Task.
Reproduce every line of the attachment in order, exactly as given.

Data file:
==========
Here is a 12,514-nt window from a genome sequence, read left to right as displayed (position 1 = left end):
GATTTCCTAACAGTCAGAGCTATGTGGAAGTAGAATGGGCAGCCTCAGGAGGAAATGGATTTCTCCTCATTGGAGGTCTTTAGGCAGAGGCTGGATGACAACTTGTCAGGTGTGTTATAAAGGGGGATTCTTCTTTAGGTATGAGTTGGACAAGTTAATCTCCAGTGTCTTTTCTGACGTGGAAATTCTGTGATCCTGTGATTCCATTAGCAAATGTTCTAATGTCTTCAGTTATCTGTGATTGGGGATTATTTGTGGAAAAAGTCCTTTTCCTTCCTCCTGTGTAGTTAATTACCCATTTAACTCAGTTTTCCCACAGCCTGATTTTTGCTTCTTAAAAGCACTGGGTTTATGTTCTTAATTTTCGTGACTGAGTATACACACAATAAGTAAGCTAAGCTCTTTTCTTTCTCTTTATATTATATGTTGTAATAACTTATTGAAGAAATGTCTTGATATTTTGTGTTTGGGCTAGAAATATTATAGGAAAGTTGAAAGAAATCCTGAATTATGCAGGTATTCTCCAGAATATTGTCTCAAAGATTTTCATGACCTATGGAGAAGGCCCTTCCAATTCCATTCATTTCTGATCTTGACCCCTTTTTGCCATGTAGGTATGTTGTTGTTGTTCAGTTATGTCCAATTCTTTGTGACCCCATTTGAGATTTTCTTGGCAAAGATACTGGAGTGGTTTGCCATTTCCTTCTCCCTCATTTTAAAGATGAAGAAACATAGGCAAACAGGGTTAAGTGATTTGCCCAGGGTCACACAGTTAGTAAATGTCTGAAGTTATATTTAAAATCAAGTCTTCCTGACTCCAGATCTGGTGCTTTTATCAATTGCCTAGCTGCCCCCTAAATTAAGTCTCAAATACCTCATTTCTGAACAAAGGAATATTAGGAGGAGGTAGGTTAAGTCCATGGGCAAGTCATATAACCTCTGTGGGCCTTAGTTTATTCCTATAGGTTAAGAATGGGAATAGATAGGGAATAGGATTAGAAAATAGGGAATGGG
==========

Here is a 12,514-nt window from a genome sequence, read left to right as displayed (position 1 = left end):
GATTTCCTAACAGTCAGAGCTATGTGGAAGTAGAATGGGCAGCCTCAGGAGGAAATGGATTTCTCCTCATTGGAGGTCTTTAGGCAGAGGCTGGATGACAACTTGTCAGGTGTGTTATAAAGGGGGATTCTTCTTTAGGTATGAGTTGGACAAGTTAATCTCCAGTGTCTTTTCTGACGTGGAAATTCTGTGATCCTGTGATTCCATTAGCAAATGTTCTAATGTCTTCAGTTATCTGTGATTGGGGATTATTTGTGGAAAAAGTCCTTTTCCTTCCTCCTGTGTAGTTAATTACCCATTTAACTCAGTTTTCCCACAGCCTGATTTTTGCTTCTTAAAAGCACTGGGTTTATGTTCTTAATTTTCGTGACTGAGTATACACACAATAAGTAAGCTAAGCTCTTTTCTTTCTCTTTATATTATATGTTGTAATAACTTATTGAAGAAATGTCTTGATATTTTGTGTTTGGGCTAGAAATATTATAGGAAAGTTGAAAGAAATCCTGAATTATGCAGGTATTCTCCAGAATATTGTCTCAAAGATTTTCATGACCTATGGAGAAGGCCCTTCCAATTCCATTCATTTCTGATCTTGACCCCTTTTTGCCATGTAGGTATGTTGTTGTTGTTCAGTTATGTCCAATTCTTTGTGACCCCATTTGAGATTTTCTTGGCAAAGATACTGGAGTGGTTTGCCATTTCCTTCTCCCTCATTTTAAAGATGAAGAAACATAGGCAAACAGGGTTAAGTGATTTGCCCAGGGTCACACAGTTAGTAAATGTCTGAAGTTATATTTAAAATCAAGTCTTCCTGACTCCAGATCTGGTGCTTTTATCAATTGCCTAGCTGCCCCCTAAATTAAGTCTCAAATACCTCATTTCTGAACAAAGGAATATTAGGAGGAGGTAGGTTAAGTCCATGGGCAAGTCATATAACCTCTGTGGGCCTTAGTTTATTCCTATAGGTTAAGAATGGGAATAGATAGGGAATAGGATTAGAAAATAGGGAATGGG